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    Looking into a crystal ball a decade ago, San Diego water officials expected dramatically rising demand for water. The region would be using 242 billion gallons of water a year by 2015, they thought.

    They were wrong.

    In reality, the recession hit and growth stalled. Droughts came and Californians learned to save water. San Diegans are using far less water than expected – just 176 billion gallons last year.

    Demand will remain flat for the next five years and then grow only gradually, according to a draft of the San Diego County Water Authority’s latest long-term plan.

    These Urban Water Management Plans must be updated every five years. They help determine if there’s enough water for new development and help decide which multimillion-dollar water projects customers will be asked to pay for next.

    Inaccurate projections are costly. If water officials underestimate water needs, we’ll be rationing water. If water officials overestimate demand, we’re left paying for expensive projects that aren’t needed.


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    In 2007, the region’s demand hit a record level just before the recession: 241 billion gallons. Demand is now expected to remain below that for the next 25 years, according to the Water Authority’s new projections.

    Since the 2007 peak, demand has fallen by more than a quarter, something that began happening even before Gov. Jerry Brown last year ordered California’s urban water customers to cut their use by 25 percent. The governor got rid of those emergency cuts this week, but left in place some water-use restrictions and said he expected Californians to keep saving water.

    The Water Authority now expects San Diego customers will indeed keep saving water. That’s one reason previous projections don’t match the current reality – officials didn’t expect customers to save so much water.

    Water officials also were led astray by overly ambitious population and housing projections made by the San Diego Association of Governments. The Water Authority relies in part on those projections, though since 1990, SANDAG has consistently predicted far more growth than we’ve actually experienced and did not initially appreciate how many people would live in apartments rather than water-hungry homes.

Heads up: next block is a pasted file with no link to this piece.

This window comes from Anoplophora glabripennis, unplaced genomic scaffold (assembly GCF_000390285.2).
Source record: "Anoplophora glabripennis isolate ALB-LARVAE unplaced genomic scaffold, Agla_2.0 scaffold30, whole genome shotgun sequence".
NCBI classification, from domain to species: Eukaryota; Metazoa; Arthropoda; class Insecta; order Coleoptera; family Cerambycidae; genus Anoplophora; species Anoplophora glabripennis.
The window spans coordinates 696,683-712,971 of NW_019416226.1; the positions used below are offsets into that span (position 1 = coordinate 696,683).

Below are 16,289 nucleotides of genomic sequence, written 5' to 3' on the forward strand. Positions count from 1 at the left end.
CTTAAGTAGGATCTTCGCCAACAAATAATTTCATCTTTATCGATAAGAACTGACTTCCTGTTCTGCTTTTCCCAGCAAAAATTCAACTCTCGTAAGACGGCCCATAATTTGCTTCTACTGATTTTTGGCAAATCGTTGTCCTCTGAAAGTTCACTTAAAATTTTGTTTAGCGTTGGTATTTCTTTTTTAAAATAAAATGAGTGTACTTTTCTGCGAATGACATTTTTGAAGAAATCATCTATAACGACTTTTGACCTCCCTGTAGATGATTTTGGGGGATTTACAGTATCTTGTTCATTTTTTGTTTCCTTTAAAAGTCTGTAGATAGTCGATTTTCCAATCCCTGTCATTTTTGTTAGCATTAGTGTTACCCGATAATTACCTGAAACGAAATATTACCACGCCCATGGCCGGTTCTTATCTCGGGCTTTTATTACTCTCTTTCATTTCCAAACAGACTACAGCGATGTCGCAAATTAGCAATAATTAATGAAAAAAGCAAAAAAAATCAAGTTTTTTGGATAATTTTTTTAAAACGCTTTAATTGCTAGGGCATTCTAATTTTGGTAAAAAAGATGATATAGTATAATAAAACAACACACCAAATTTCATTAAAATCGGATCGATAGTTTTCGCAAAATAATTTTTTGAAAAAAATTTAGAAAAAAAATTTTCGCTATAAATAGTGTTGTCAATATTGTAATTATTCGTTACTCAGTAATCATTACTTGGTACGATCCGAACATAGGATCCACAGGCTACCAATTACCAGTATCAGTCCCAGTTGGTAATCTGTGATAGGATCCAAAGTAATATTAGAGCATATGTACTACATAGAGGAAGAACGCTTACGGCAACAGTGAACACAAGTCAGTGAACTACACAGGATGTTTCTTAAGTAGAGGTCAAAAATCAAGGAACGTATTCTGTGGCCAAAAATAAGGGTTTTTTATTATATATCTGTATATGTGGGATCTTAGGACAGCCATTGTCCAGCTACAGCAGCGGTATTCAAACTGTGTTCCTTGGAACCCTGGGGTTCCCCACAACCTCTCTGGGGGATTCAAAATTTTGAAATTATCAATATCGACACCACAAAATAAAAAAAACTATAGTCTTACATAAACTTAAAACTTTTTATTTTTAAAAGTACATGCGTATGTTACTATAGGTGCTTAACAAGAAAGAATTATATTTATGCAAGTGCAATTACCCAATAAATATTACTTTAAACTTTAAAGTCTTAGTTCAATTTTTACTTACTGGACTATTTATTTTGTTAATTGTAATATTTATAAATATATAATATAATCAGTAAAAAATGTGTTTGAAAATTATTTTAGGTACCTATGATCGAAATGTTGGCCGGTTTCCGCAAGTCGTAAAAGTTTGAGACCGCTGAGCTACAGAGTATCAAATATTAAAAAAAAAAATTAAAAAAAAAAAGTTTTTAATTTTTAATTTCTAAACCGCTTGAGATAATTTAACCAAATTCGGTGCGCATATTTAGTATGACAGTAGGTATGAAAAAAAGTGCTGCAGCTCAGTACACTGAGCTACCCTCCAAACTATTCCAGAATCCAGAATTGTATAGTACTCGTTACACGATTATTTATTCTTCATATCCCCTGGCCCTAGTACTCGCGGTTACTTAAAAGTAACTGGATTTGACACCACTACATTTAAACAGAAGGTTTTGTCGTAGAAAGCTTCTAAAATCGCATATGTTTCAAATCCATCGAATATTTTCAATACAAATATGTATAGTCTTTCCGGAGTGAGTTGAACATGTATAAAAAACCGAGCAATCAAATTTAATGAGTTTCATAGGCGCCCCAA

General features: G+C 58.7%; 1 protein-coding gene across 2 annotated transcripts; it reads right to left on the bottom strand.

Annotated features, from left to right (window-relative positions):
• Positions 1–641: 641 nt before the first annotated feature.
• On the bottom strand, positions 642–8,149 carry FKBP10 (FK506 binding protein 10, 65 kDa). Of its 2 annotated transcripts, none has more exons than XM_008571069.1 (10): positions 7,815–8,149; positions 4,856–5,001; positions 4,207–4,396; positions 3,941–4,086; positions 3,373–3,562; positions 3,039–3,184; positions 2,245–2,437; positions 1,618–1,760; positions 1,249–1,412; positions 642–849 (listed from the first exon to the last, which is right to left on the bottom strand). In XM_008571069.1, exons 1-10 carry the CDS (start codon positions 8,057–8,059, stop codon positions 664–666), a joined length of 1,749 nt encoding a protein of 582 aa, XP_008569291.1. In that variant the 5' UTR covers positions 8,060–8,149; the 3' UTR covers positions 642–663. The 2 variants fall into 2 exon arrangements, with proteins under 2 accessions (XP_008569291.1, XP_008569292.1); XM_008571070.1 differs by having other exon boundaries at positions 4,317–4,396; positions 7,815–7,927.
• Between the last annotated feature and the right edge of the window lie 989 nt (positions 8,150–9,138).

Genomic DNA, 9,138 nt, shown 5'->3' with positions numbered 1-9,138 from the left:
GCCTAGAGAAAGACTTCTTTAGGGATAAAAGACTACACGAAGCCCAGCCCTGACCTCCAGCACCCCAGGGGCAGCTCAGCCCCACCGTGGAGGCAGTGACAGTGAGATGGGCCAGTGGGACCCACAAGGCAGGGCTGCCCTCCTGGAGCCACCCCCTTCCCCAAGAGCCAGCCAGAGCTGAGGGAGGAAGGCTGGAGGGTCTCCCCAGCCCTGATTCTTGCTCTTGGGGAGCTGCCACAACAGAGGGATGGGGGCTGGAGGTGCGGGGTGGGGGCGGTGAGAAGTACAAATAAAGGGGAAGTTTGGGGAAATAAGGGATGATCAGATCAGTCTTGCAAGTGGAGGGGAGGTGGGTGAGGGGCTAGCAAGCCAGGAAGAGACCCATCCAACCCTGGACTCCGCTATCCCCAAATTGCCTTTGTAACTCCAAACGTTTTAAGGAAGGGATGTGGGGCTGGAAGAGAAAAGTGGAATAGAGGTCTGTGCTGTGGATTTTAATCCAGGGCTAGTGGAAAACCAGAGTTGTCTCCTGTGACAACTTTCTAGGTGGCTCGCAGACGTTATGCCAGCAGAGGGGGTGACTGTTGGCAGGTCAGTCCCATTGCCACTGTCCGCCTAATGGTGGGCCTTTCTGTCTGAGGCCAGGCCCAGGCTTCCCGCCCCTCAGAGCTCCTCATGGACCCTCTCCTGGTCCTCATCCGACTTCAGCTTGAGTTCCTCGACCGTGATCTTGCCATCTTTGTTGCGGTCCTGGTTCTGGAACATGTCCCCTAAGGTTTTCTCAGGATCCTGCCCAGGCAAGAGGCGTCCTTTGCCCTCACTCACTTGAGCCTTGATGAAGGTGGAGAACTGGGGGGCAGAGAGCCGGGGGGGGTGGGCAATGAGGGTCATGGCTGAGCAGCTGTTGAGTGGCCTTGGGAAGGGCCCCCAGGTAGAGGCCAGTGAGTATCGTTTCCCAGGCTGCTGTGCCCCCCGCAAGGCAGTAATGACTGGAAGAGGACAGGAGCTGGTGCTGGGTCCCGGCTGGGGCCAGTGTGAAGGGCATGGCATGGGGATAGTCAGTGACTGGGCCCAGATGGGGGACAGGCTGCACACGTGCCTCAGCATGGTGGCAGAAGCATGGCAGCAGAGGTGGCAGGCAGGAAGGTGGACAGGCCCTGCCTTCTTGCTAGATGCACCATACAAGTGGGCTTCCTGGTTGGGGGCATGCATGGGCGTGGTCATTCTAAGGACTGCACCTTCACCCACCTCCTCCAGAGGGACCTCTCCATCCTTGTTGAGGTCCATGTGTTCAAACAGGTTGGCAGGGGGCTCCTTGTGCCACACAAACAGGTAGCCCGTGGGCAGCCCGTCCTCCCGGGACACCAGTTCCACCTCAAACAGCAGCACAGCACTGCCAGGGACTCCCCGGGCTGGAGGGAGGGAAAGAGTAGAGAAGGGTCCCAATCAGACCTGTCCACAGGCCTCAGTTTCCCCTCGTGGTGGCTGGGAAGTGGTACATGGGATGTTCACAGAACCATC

Of course, lower demand doesn’t mean lower prices: The Water Authority expects prices to keep going up.

    The Water Authority buys water from Northern California, the Colorado River and a desalination plant in Carlsbad. It then re-sells that water to 24 local water agencies and departments in the county.

    The Water Authority expects its prices to go up 5 percent in each of the next five years, then by about 4 percent per year through 2025 and then by 3 percent each year in the future. Water officials assume that overall inflation is about 3 percent a year, so their prices outpace inflation for the next decade. (The Water Authority blames some of its price increases on rates charged by its main water supplier, the Metropolitan Water District of Southern California.)

    Because demand isn’t expected to shoot up, the Water Authority may not need to invest in any major new water supply projects in the near future. In the past decade, it opened a large treatment plant in San Marcos; committed itself to buying desalinated water from a private company with a plant in Carlsbad; and raised the San Vicente Dam in Lakeside so it can store more water in the reservoir behind the dam for dry spells and emergencies.

    Instead, much of the region’s new water supplies will likely come from local water agencies, like the city of San Diego’s water department, which is working on a major project to make wastewater drinkable for its customers. The Padre Dam Municipal Water District in East County is working on a similar though smaller project.